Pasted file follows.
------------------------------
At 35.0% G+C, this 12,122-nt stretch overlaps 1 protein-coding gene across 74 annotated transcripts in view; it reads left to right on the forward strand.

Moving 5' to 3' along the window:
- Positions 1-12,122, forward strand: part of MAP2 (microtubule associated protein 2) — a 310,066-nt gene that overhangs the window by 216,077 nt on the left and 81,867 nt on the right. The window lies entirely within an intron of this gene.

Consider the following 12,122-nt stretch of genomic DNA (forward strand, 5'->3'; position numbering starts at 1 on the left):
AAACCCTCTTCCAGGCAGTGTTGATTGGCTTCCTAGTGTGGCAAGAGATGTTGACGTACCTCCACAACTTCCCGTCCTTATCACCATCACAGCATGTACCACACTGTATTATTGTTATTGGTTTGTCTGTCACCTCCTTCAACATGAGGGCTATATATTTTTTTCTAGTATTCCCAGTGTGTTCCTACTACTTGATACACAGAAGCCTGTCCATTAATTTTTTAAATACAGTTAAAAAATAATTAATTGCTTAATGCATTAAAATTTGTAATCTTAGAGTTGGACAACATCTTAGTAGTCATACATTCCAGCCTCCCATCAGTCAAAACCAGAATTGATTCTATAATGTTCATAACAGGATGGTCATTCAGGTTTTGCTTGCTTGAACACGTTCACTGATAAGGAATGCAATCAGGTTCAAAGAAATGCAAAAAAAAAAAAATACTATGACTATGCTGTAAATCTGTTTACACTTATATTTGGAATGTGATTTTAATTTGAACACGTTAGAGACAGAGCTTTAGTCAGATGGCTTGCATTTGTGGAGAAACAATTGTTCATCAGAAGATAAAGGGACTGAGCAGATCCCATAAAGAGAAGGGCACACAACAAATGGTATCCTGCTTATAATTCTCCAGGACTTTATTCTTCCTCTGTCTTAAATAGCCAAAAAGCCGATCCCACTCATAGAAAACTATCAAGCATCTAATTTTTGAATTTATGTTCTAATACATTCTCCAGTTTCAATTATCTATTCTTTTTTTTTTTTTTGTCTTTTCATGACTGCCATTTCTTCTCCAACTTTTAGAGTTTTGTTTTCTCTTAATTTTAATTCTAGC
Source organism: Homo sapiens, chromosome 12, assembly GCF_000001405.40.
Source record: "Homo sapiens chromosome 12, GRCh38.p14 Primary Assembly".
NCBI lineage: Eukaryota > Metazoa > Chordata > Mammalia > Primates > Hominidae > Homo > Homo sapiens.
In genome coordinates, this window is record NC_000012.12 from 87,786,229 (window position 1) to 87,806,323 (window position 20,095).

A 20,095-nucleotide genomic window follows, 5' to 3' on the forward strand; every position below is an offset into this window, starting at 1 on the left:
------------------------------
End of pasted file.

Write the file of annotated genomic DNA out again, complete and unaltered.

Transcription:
At 35.0% G+C, this 12,122-nt stretch overlaps 1 protein-coding gene across 74 annotated transcripts in view; it reads left to right on the forward strand.

Moving 5' to 3' along the window:
- Positions 1-12,122, forward strand: part of MAP2 (microtubule associated protein 2) — a 310,066-nt gene that overhangs the window by 216,077 nt on the left and 81,867 nt on the right. The window lies entirely within an intron of this gene.

Consider the following 12,122-nt stretch of genomic DNA (forward strand, 5'->3'; position numbering starts at 1 on the left):
AAACCCTCTTCCAGGCAGTGTTGATTGGCTTCCTAGTGTGGCAAGAGATGTTGACGTACCTCCACAACTTCCCGTCCTTATCACCATCACAGCATGTACCACACTGTATTATTGTTATTGGTTTGTCTGTCACCTCCTTCAACATGAGGGCTATATATTTTTTTCTAGTATTCCCAGTGTGTTCCTACTACTTGATACACAGAAGCCTGTCCATTAATTTTTTAAATACAGTTAAAAAATAATTAATTGCTTAATGCATTAAAATTTGTAATCTTAGAGTTGGACAACATCTTAGTAGTCATACATTCCAGCCTCCCATCAGTCAAAACCAGAATTGATTCTATAATGTTCATAACAGGATGGTCATTCAGGTTTTGCTTGCTTGAACACGTTCACTGATAAGGAATGCAATCAGGTTCAAAGAAATGCAAAAAAAAAAAAATACTATGACTATGCTGTAAATCTGTTTACACTTATATTTGGAATGTGATTTTAATTTGAACACGTTAGAGACAGAGCTTTAGTCAGATGGCTTGCATTTGTGGAGAAACAATTGTTCATCAGAAGATAAAGGGACTGAGCAGATCCCATAAAGAGAAGGGCACACAACAAATGGTATCCTGCTTATAATTCTCCAGGACTTTATTCTTCCTCTGTCTTAAATAGCCAAAAAGCCGATCCCACTCATAGAAAACTATCAAGCATCTAATTTTTGAATTTATGTTCTAATACATTCTCCAGTTTCAATTATCTATTCTTTTTTTTTTTTTTGTCTTTTCATGACTGCCATTTCTTCTCCAACTTTTAGAGTTTTGTTTTCTCTTAATTTTAATTCTAGC
Source organism: Homo sapiens, chromosome 12, assembly GCF_000001405.40.
Source record: "Homo sapiens chromosome 12, GRCh38.p14 Primary Assembly".
NCBI lineage: Eukaryota > Metazoa > Chordata > Mammalia > Primates > Hominidae > Homo > Homo sapiens.
In genome coordinates, this window is record NC_000012.12 from 87,786,229 (window position 1) to 87,806,323 (window position 20,095).

A 20,095-nucleotide genomic window follows, 5' to 3' on the forward strand; every position below is an offset into this window, starting at 1 on the left: